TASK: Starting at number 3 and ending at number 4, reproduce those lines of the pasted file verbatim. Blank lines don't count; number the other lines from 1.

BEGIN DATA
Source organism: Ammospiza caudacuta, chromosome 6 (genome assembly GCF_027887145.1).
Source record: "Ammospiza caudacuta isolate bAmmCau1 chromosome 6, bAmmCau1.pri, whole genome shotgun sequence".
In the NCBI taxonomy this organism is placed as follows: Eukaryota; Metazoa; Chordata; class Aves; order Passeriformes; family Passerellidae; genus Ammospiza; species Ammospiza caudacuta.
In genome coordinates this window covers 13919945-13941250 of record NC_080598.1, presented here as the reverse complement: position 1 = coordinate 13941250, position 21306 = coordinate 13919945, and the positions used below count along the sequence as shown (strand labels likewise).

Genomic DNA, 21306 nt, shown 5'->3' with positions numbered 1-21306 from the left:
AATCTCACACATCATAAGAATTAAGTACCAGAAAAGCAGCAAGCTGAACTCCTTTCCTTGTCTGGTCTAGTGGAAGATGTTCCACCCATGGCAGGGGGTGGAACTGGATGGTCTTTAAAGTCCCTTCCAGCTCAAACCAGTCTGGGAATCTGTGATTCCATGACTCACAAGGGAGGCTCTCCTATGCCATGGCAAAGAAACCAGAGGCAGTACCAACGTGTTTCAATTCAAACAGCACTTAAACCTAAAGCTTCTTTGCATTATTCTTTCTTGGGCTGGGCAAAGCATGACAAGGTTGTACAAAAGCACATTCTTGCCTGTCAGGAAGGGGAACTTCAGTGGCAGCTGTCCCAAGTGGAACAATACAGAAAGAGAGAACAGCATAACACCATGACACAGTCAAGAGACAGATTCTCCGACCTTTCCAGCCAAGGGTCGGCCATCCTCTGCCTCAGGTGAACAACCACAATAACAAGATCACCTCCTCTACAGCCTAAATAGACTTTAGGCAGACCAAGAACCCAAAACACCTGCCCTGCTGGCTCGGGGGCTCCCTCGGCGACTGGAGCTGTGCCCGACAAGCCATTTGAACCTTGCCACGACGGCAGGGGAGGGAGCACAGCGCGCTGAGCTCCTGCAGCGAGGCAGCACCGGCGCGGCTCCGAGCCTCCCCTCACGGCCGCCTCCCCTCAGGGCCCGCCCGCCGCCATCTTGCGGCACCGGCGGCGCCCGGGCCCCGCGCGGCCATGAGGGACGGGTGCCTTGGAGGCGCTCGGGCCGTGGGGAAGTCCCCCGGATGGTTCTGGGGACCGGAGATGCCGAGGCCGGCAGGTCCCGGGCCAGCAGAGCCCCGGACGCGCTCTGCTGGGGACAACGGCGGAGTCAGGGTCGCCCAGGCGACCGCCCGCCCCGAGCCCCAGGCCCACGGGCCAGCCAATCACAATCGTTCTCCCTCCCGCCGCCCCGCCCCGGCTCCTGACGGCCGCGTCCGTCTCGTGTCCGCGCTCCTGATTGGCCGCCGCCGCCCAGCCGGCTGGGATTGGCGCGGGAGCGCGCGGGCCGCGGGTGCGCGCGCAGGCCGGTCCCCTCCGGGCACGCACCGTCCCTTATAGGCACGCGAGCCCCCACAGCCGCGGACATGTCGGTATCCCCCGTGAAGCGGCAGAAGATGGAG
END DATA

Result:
In the NCBI taxonomy this organism is placed as follows: Eukaryota; Metazoa; Chordata; class Aves; order Passeriformes; family Passerellidae; genus Ammospiza; species Ammospiza caudacuta.
In genome coordinates this window covers 13919945-13941250 of record NC_080598.1, presented here as the reverse complement: position 1 = coordinate 13941250, position 21306 = coordinate 13919945, and the positions used below count along the sequence as shown (strand labels likewise).